Spotlight on Dr. Valerie Yeager

The Journal of Public Health Management & Practice welcomes Dr. Valerie Yeager to its editorial board. Dr. Yeager is an Associate Professor in the Department of Health Policy and Management at Indiana University’s Richard M. Fairbanks School of Public Health in Indianapolis. Before joining the Fairbanks School of Public Health, Dr. Yeager was an Assistant Professor at Tulane University’s School of Public Health and Tropical Medicine in New Orleans, LA. She holds a DrPH and MPH from the University of Alabama at Birmingham and a Masters in Philosophy (MPhil) from the University of Stellenbosch in South Africa. Prior to completing her DrPH, Dr. Yeager was a Lister Hill Policy Fellow at the Centers for Disease Control and Prevention (CDC) in the Division of Global Migration and Quarantine. She has experience conducting research and projects both domestically and internationally. Her work broadly focuses on health care and public health systems. Within the field of Public Health Systems and Services Research (PHSSR) specifically, Dr. Yeager is interested in public health accreditation, organizational leadership and training, recruiting, and retaining the public health workforce. Other research interests generally align with issues of health care quality such as access to care, care coordination, and use and impacts of health information technology.

JPHMP Direct intern Haley Cornwell had the opportunity to speak with Dr. Yeager about her career path, her recent research published in the Journal of Public Health Management and Practice, and her new role on the JPHMP editorial board.

JPHMP Direct: You received your master’s degree at the University of Stellenbosch in South Africa. What inspired you to continue your education outside of the United States? How was your experience living outside of the country?

Dr. Yeager: I wanted to participate in the response to HIV/AIDS in South Africa. I was able to get involved in a pilot clinic project in a township outside of Cape Town. We were trying to show that the traditional 1 physician/1 nurse public clinic model was sufficient to successfully treat and provide antiretrovirals to people living with HIV/AIDS. The work was important and I loved living there. Cape Town remains my favorite city still today.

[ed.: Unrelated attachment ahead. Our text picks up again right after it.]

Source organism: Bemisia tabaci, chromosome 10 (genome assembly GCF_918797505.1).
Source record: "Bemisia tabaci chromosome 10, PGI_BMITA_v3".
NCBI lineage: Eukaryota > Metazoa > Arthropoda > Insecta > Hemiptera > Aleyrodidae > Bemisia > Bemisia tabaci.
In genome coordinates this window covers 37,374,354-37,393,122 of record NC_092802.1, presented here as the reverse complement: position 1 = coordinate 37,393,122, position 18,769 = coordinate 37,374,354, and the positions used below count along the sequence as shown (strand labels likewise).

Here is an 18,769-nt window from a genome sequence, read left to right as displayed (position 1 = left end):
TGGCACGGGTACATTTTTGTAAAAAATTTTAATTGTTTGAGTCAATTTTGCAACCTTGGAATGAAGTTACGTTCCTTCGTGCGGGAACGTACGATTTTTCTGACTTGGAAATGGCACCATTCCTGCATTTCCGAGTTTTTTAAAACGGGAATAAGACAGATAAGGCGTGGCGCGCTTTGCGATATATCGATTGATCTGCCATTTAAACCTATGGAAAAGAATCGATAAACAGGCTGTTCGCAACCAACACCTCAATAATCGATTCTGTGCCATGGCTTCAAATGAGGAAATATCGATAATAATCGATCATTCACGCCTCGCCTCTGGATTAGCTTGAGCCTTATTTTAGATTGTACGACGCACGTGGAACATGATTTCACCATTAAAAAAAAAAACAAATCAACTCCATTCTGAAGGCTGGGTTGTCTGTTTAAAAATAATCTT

JPHMP Direct: Upon receiving your DrPH, you were a Lister Hill Policy Fellow with the Centers for Disease Control and Prevention. As a recent undergraduate, I am interested in knowing how you learned about and received the fellowship and whether you have recommendations for graduates who are interested in pursuing similar opportunities.

Dr. Yeager: The Lister Hill Policy Fellowship was offered through a policy center at UAB, where I was studying at the time. It is unfortunately no longer available, but there are various internships and fellowships with public health practice agencies at the local, state, and federal levels.

JPHMP Direct: How did working in the Division of Global Migration and Quarantine at the CDC impact your research interests or contribute to your expertise?

Dr. Yeager: Since high school, I thought I wanted to eventually work at the CDC, so having a fellowship in the Division of Global Migration and Quarantine was very exciting. It also allowed me to continue working in the realm of public health preparedness. However, I also had a job offer supporting research projects in my former department at UAB’s School of Public Health and they encouraged me to enroll in the doctoral program, which I knew I wanted to do, so I went back and had the most fulfilling doctoral training experience I could have imagined.

JPHMP Direct: You hold degrees in anthropology and journalism. Does that coursework tie into your current work in healthcare management and policy in any way?

Dr. Yeager: Indeed! My background in anthropology grounds in me the study of people and how we live within cultures, including organizations. My early qualitative research foundation started with anthropological fieldwork. My journalism degree was focused on scientific writing and in particular, HIV/AIDS interventions in South Africa. That experience is what led me to continue my training in the field of public health and it helped me develop as a writer.